Friday, December 23, 2011


“And so this is Christmas, and what have we here? “

Today is the day, before the day, of the big night for Santa to fly. For some strange reason I have felt so disconnected with the whole myth, mass retail sales generated hysteria, that this year that I have, for once, totally failed at Christmas hoopla, so far . Long time my favorite time of year with all the trimmings and lights, this time the recent stress of things has been more than I have been able to whip and so…few presents are under a tree, ( a cedar which we nabbed off a friends property around the corner), and my spirit isn’t exactly bright yet, but I remain hopeful for a turn around and feel it coming. It will be what it will be. It always is. It is, and will be soon, Christmas.

We were awoken this morning, not to the sounds of rheindeer on the roof, but to the low rumbling sound of a delivery truck, this time its goods being the blurb book Mark had ordered for this year’s accounting of my scribbling on my blog. He had done the same last year, gathered up all my cyber writing, and had it dumped into hard copy, real pages of words and pictures on real paper. This year’s gathering was not as large as I had not had the time to indulge in the freedom of writing as I had enjoyed the previous year, but here it was, 2011, a year in my life.

Writing a blog has been an interesting project in the past two years that I have posted these journals. Since I was a very little kid, I have written, though have never thought of myself as a writer, and have filled pages and note books full of pages with thoughts and musings, short stories, whatever came into this head of mine and felt somehow it needed to be jotted down. So once again now I see in a hard form, these thoughts from this past year, and read them and remember.

These books that Mark has had published will again be Christmas gifts for folks in the family. They are windows to my soul, and equally mere recordings of the happenings of a life in this place and time, and will perhaps serve to some future generation what life was like, for me, for us, on the farm, and all the inclusive events that make up what we call our days and lives. On one hand I am embarrassed to share but I am reminded that history belongs to those who wrote it down for posterity, and to that end I wonder what my granddaughter, and her children after her, will think when they read these journals long after I am gone. I hope it will give them an insight, to what I am not sure, but perhaps it will help them better know where they came from.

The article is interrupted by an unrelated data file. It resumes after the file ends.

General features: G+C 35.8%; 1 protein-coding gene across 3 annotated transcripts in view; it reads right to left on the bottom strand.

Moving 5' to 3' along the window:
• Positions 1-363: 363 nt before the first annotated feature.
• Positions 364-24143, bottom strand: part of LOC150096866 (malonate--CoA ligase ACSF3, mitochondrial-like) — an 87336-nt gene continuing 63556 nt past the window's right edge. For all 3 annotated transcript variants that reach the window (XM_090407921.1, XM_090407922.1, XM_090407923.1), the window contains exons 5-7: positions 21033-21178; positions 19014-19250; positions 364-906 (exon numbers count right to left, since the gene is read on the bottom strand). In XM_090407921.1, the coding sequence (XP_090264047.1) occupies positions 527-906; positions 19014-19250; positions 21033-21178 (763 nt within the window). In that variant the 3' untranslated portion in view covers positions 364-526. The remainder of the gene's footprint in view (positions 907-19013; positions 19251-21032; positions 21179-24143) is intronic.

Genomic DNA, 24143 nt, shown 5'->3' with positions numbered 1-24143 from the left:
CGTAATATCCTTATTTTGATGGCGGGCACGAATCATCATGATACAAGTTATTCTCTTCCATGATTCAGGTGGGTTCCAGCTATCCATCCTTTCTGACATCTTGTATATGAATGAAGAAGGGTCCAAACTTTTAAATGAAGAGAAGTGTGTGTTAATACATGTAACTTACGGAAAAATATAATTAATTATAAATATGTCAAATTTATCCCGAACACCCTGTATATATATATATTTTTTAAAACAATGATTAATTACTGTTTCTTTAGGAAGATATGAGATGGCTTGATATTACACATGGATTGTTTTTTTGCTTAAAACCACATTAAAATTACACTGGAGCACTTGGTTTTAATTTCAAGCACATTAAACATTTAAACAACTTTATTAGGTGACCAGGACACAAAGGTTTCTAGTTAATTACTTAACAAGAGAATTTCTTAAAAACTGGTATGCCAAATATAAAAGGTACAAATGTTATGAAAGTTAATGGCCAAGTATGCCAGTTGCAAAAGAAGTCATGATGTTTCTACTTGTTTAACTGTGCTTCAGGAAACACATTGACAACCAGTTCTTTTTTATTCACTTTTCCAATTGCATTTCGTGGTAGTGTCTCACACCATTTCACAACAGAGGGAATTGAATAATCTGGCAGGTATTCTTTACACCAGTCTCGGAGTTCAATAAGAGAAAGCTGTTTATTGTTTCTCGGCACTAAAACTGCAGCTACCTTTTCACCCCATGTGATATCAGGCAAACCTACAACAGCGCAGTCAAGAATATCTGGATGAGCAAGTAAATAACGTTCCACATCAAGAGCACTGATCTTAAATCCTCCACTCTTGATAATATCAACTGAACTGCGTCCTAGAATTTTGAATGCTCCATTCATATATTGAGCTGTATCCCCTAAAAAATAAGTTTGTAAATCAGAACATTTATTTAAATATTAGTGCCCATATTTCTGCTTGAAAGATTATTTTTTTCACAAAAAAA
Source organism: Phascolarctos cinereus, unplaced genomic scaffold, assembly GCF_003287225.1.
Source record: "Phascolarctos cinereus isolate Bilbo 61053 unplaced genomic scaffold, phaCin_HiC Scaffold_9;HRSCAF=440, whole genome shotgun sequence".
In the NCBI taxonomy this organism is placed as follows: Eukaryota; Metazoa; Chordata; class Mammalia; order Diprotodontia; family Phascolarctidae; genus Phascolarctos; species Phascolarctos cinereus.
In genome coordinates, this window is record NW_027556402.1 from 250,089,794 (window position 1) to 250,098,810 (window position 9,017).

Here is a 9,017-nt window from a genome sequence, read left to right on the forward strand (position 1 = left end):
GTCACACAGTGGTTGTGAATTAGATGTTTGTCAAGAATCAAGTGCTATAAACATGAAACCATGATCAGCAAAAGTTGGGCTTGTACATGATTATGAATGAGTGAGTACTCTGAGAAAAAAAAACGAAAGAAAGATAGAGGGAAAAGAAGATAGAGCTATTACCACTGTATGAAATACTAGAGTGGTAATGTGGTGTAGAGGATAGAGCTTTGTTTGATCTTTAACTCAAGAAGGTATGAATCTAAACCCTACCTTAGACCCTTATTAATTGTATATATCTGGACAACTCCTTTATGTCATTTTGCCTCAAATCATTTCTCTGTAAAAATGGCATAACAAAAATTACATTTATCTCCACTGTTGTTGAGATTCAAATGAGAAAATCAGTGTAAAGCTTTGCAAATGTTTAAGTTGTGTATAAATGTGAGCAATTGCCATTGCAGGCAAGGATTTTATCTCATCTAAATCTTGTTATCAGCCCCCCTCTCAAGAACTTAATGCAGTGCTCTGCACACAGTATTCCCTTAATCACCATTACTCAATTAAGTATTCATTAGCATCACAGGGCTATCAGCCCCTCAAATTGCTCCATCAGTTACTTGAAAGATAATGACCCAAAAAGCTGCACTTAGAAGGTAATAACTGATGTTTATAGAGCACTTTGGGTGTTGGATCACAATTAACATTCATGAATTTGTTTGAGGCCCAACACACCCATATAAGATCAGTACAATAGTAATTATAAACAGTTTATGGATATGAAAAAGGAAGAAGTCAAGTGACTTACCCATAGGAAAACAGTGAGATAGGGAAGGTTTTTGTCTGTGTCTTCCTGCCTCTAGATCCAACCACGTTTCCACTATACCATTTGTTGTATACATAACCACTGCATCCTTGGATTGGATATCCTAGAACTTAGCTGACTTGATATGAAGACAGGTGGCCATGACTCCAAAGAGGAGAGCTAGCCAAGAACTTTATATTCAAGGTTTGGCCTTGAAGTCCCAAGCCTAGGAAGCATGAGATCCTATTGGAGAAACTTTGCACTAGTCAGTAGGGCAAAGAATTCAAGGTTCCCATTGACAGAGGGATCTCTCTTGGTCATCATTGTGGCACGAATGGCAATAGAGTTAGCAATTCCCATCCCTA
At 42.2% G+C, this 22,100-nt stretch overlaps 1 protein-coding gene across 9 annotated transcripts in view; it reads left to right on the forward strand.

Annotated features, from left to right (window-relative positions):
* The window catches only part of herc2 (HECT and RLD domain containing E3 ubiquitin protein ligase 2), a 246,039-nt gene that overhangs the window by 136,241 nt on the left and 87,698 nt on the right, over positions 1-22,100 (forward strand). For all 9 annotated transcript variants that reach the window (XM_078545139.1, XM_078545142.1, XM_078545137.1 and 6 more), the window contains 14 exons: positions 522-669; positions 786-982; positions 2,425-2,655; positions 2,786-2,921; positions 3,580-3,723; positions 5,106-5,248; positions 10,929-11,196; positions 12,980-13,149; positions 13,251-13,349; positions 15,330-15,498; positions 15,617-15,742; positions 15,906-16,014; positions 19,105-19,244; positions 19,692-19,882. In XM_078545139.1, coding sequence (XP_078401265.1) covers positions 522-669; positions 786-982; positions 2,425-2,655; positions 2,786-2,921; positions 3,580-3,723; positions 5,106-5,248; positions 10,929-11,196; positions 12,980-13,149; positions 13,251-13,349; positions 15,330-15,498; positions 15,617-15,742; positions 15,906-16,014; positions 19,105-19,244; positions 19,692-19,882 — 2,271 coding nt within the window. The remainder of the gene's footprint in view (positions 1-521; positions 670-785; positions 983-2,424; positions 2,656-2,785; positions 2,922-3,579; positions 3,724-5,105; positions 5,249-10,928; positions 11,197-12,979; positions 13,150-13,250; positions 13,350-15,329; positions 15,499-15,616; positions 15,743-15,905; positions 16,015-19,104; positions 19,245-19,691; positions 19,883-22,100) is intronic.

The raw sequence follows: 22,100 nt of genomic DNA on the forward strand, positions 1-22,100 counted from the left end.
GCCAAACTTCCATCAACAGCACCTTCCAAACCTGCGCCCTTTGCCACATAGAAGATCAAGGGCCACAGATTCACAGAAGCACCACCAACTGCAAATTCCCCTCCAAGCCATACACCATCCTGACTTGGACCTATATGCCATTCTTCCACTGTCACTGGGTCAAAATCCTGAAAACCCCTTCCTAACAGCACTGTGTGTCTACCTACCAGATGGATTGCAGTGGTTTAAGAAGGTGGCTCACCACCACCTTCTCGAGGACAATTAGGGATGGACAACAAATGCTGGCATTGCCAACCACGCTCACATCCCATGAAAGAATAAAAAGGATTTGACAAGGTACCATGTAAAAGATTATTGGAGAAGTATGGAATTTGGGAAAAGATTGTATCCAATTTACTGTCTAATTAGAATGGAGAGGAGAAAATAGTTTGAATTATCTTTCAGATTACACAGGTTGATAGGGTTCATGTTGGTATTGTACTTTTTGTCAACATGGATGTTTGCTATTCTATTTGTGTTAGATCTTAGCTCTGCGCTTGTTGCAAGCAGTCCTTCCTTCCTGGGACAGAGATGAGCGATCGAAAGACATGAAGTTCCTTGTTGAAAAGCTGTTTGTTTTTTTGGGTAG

But back to this previously referenced tree that presently stands in our living room. It was not exactly stolen, but it is the first tree that I can remember having not paid anything for. We had asked permission of our friend Ray to cut one off his land and he obliged, and so we did. On Mark’s birthday eve, we took a saw and went off to nab us a tree. We had decided, with our youngest daughter’s suggestion that we refrain from purchasing a fir or spruce tree as par our usual, and go for a cedar, an old school basic, the tree of our childhood Christmases. And so we stalked our 2011 tree, and found it standing in a dried grassy field across from the Interstate exit nearby. Mark sawed it down and loaded it in the truck. Out in the field, what we thought was roughly a six footer or so, once indoors very surprisingly turned out to be more like sixteen feet tall, and nearly touches the open two story ceiling of our living room.